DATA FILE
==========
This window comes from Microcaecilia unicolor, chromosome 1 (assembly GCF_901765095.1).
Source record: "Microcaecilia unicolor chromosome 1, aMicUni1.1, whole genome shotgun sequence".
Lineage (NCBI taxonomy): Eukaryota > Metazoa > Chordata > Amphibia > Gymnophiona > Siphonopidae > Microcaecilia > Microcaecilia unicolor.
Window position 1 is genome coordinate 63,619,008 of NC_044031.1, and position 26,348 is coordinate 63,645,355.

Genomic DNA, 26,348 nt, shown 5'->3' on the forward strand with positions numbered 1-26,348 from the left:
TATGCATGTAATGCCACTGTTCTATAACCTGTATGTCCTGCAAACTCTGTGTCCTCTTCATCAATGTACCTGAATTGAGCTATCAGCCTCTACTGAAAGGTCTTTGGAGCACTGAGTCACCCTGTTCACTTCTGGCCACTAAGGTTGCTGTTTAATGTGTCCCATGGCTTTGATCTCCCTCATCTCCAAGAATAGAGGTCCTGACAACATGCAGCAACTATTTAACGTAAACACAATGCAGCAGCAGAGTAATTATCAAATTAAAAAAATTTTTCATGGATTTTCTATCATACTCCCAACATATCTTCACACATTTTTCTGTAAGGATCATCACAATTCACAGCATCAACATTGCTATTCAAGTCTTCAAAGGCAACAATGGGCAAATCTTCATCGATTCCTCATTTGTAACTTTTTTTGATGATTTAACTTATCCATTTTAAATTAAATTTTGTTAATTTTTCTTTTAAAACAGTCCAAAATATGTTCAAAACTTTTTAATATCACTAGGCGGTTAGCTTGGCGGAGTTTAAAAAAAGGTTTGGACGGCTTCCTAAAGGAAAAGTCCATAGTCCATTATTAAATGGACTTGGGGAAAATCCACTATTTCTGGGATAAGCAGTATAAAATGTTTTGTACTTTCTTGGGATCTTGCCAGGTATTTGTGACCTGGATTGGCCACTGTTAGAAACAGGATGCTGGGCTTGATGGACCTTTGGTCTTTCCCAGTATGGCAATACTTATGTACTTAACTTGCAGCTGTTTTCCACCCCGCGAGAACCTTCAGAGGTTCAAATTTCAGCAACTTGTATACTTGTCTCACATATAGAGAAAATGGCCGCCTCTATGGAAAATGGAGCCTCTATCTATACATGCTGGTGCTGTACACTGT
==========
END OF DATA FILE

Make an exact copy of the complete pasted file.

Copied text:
This window comes from Microcaecilia unicolor, chromosome 1 (assembly GCF_901765095.1).
Source record: "Microcaecilia unicolor chromosome 1, aMicUni1.1, whole genome shotgun sequence".
Lineage (NCBI taxonomy): Eukaryota > Metazoa > Chordata > Amphibia > Gymnophiona > Siphonopidae > Microcaecilia > Microcaecilia unicolor.
Window position 1 is genome coordinate 63,619,008 of NC_044031.1, and position 26,348 is coordinate 63,645,355.

Genomic DNA, 26,348 nt, shown 5'->3' on the forward strand with positions numbered 1-26,348 from the left:
TATGCATGTAATGCCACTGTTCTATAACCTGTATGTCCTGCAAACTCTGTGTCCTCTTCATCAATGTACCTGAATTGAGCTATCAGCCTCTACTGAAAGGTCTTTGGAGCACTGAGTCACCCTGTTCACTTCTGGCCACTAAGGTTGCTGTTTAATGTGTCCCATGGCTTTGATCTCCCTCATCTCCAAGAATAGAGGTCCTGACAACATGCAGCAACTATTTAACGTAAACACAATGCAGCAGCAGAGTAATTATCAAATTAAAAAAATTTTTCATGGATTTTCTATCATACTCCCAACATATCTTCACACATTTTTCTGTAAGGATCATCACAATTCACAGCATCAACATTGCTATTCAAGTCTTCAAAGGCAACAATGGGCAAATCTTCATCGATTCCTCATTTGTAACTTTTTTTGATGATTTAACTTATCCATTTTAAATTAAATTTTGTTAATTTTTCTTTTAAAACAGTCCAAAATATGTTCAAAACTTTTTAATATCACTAGGCGGTTAGCTTGGCGGAGTTTAAAAAAAGGTTTGGACGGCTTCCTAAAGGAAAAGTCCATAGTCCATTATTAAATGGACTTGGGGAAAATCCACTATTTCTGGGATAAGCAGTATAAAATGTTTTGTACTTTCTTGGGATCTTGCCAGGTATTTGTGACCTGGATTGGCCACTGTTAGAAACAGGATGCTGGGCTTGATGGACCTTTGGTCTTTCCCAGTATGGCAATACTTATGTACTTAACTTGCAGCTGTTTTCCACCCCGCGAGAACCTTCAGAGGTTCAAATTTCAGCAACTTGTATACTTGTCTCACATATAGAGAAAATGGCCGCCTCTATGGAAAATGGAGCCTCTATCTATACATGCTGGTGCTGTACACTGT